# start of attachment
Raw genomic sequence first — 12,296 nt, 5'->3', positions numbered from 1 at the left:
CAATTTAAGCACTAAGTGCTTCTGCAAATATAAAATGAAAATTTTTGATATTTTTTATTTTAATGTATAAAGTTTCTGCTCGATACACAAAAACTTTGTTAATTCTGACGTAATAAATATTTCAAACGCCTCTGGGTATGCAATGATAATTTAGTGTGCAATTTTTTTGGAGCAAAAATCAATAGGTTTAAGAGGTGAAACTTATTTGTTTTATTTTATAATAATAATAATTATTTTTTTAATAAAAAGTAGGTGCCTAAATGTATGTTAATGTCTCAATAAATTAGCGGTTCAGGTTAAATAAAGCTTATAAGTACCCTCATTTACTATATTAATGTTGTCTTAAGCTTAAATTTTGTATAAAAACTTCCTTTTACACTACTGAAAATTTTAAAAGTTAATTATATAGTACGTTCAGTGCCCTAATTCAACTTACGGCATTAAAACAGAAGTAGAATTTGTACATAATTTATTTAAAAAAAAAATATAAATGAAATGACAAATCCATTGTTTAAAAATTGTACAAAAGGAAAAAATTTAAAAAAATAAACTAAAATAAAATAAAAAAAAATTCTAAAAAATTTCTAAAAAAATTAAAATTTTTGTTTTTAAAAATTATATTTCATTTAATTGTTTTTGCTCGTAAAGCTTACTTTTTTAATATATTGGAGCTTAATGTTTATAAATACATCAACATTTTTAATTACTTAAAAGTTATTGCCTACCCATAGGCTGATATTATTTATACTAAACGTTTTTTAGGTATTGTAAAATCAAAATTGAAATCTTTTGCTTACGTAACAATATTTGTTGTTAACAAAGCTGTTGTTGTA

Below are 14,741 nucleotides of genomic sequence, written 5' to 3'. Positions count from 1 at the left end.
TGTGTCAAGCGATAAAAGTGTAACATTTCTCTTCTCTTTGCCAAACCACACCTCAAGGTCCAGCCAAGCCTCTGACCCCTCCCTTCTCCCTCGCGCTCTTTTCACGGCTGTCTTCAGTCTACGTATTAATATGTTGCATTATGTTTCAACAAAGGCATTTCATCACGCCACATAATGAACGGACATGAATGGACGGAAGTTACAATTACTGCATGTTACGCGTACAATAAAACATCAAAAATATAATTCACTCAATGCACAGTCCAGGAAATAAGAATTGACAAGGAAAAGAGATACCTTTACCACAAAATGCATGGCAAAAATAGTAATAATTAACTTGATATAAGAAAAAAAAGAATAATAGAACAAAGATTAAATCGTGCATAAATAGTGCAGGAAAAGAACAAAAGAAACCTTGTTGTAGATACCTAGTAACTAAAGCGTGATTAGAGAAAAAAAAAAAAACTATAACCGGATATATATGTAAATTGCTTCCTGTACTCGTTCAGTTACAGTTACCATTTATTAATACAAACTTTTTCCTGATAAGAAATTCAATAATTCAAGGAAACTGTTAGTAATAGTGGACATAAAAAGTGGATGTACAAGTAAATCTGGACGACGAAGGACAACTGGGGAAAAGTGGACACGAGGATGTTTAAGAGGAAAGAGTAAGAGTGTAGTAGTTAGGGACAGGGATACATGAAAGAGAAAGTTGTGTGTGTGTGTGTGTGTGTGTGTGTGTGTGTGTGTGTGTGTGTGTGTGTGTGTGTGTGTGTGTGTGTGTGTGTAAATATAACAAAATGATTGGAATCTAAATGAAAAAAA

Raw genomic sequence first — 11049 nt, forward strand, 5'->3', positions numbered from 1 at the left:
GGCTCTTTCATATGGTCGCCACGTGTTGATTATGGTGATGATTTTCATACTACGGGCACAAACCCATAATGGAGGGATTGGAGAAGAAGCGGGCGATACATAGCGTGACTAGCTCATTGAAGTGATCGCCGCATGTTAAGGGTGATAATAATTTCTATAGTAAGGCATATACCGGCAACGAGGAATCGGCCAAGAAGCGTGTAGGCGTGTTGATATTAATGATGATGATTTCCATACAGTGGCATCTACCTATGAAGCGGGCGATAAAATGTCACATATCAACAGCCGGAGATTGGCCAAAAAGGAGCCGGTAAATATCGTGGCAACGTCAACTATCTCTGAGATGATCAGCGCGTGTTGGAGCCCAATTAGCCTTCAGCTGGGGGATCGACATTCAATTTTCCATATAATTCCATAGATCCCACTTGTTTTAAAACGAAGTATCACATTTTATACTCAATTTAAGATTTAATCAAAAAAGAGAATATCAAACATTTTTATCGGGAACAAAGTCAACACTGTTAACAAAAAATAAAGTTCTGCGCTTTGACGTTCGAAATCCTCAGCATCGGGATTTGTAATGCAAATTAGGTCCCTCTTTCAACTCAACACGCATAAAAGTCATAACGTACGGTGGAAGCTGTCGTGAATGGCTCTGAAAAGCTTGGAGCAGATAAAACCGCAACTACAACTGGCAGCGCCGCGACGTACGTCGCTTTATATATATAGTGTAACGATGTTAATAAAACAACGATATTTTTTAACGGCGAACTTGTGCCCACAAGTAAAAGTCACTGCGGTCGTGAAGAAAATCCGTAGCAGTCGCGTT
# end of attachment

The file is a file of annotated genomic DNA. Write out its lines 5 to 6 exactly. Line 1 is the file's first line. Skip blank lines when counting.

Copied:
Raw genomic sequence first — 11049 nt, forward strand, 5'->3', positions numbered from 1 at the left:
GGCTCTTTCATATGGTCGCCACGTGTTGATTATGGTGATGATTTTCATACTACGGGCACAAACCCATAATGGAGGGATTGGAGAAGAAGCGGGCGATACATAGCGTGACTAGCTCATTGAAGTGATCGCCGCATGTTAAGGGTGATAATAATTTCTATAGTAAGGCATATACCGGCAACGAGGAATCGGCCAAGAAGCGTGTAGGCGTGTTGATATTAATGATGATGATTTCCATACAGTGGCATCTACCTATGAAGCGGGCGATAAAATGTCACATATCAACAGCCGGAGATTGGCCAAAAAGGAGCCGGTAAATATCGTGGCAACGTCAACTATCTCTGAGATGATCAGCGCGTGTTGGAGCCCAATTAGCCTTCAGCTGGGGGATCGACATTCAATTTTCCATATAATTCCATAGATCCCACTTGTTTTAAAACGAAGTATCACATTTTATACTCAATTTAAGATTTAATCAAAAAAGAGAATATCAAACATTTTTATCGGGAACAAAGTCAACACTGTTAACAAAAAATAAAGTTCTGCGCTTTGACGTTCGAAATCCTCAGCATCGGGATTTGTAATGCAAATTAGGTCCCTCTTTCAACTCAACACGCATAAAAGTCATAACGTACGGTGGAAGCTGTCGTGAATGGCTCTGAAAAGCTTGGAGCAGATAAAACCGCAACTACAACTGGCAGCGCCGCGACGTACGTCGCTTTATATATATAGTGTAACGATGTTAATAAAACAACGATATTTTTTAACGGCGAACTTGTGCCCACAAGTAAAAGTCACTGCGGTCGTGAAGAAAATCCGTAGCAGTCGCGTT